Glimpse keeps things physical on his debut LP.
By Joshua P. Ferguson
Originally published in Time Out Chicago magazine | 04.29.10
The abundance of digital production software such as Apple’s GarageBand has unleashed a tidal wave of aspiring electronic musicians who can convert their bedrooms into virtual studios. Making electronic music used to be relegated to the most die-hard of gear heads who spent countless hours and dollars obsessing over records and mastering pricey machinery. But these analog-equipment-collecting knob twiddlers haven’t gone the way of the dinosaurs, either.
Twenty-nine-year-old producer Glimpse, a.k.a. Christopher Spero, just can’t reconcile himself to making music with a mouse. “When you operate an analog setup, you’re using your hands every time you make a sound,” Spero says from his home in London. “You’re moving your body to move the sliders and the knobs. That imprints your signature in the sound more than automating something in Logic or Cubase or Ableton.” As he names a roll call of the studio software used by most producers today, it’s clear Spero is having none of it. “The purity comes from narrowing the goals between your thought and your expression,” the spectacled producer continues. “For me, that comes from working live and on the fly.” As a result, Spero’s productions exude a warmth that’s hard to capture with even the best software.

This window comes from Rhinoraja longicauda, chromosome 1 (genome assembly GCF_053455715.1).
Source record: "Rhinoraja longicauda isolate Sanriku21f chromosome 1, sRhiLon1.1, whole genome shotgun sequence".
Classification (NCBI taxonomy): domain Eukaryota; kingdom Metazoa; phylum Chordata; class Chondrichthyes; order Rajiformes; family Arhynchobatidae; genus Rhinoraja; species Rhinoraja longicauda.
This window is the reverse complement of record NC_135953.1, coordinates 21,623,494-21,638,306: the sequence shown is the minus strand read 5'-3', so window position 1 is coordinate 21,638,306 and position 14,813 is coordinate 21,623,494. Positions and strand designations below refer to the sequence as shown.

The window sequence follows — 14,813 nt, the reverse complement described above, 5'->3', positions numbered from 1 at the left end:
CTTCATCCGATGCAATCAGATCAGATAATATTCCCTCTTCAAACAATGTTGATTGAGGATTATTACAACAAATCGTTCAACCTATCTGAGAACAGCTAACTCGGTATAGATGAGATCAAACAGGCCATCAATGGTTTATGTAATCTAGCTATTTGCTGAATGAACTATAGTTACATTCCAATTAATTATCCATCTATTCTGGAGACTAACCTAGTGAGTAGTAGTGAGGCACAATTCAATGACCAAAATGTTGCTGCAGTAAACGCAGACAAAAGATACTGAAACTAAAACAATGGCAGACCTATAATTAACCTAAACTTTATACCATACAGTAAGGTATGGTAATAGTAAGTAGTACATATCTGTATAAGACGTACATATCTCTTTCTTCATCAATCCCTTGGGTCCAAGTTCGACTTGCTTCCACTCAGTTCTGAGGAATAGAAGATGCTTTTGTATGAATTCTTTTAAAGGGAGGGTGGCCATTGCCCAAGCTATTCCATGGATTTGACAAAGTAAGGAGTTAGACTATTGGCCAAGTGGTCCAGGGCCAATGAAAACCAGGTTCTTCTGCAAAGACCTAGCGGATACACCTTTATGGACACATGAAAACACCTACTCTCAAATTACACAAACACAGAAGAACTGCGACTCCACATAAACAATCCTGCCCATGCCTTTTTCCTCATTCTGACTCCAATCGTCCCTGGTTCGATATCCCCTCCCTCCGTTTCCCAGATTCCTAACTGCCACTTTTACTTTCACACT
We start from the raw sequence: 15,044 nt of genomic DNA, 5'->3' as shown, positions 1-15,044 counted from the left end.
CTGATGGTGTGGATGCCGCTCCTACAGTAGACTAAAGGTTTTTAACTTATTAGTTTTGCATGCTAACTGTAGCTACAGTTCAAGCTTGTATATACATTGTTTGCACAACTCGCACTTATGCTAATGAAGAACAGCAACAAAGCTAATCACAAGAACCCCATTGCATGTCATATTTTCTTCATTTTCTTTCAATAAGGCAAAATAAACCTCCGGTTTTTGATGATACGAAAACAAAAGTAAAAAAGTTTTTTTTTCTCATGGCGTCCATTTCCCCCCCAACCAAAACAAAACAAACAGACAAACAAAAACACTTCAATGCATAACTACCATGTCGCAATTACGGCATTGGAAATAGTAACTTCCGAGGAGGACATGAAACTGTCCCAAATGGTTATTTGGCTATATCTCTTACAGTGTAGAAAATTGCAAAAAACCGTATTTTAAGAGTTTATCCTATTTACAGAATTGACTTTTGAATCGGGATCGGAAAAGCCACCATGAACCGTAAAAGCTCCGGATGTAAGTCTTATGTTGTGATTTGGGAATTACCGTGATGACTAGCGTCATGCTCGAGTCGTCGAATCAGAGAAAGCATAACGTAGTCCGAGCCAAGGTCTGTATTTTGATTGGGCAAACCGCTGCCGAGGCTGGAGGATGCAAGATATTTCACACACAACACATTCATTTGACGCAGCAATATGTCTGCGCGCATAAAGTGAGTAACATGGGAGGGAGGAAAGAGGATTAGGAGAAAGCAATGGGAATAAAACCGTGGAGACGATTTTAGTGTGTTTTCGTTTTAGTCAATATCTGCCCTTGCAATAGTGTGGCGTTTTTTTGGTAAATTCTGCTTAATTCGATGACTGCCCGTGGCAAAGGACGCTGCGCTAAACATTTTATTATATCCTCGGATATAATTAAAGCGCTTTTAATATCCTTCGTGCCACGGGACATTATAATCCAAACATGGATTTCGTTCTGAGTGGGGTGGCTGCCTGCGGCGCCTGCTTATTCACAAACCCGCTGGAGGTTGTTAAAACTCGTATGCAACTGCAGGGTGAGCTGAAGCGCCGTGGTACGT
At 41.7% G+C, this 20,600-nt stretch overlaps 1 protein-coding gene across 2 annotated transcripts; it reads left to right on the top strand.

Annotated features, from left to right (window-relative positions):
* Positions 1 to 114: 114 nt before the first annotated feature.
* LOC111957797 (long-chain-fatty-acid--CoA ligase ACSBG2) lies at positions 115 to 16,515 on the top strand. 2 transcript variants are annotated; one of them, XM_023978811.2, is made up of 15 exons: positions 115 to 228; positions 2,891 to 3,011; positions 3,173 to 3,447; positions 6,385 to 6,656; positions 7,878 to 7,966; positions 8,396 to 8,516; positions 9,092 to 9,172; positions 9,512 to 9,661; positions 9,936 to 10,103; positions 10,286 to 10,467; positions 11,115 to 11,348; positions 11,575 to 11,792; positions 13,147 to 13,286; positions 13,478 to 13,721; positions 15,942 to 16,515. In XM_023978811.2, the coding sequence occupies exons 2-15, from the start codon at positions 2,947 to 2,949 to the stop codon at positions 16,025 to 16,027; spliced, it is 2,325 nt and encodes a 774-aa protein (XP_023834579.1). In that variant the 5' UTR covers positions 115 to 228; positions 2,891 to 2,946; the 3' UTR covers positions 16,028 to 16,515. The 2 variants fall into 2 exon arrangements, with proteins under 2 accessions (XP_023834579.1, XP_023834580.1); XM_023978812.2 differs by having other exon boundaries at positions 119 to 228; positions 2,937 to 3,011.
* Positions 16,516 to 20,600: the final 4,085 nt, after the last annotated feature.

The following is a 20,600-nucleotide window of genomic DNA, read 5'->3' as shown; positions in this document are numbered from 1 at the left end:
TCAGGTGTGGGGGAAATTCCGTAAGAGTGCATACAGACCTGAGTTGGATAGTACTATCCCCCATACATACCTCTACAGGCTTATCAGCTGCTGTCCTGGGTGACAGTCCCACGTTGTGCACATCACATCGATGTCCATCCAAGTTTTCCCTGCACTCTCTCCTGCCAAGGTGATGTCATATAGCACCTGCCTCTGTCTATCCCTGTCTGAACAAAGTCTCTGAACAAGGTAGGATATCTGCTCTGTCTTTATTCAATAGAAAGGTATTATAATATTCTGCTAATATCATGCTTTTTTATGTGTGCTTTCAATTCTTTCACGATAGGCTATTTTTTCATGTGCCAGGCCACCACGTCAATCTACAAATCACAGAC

Like many of techno’s early adopters, Spero came of age with an insatiable appetite for Detroit and Chicago sounds. He points to an encounter with a local techno legend as a defining moment in his development as an artist. “Jeff Mills was just a star for me,” he says. “I bumped into him in a record shop in London one evening before he played a loft. I gave him one of my records, and he played it that night. It was a eureka moment for me. It gave me the confidence that maybe I could take this a step further.”
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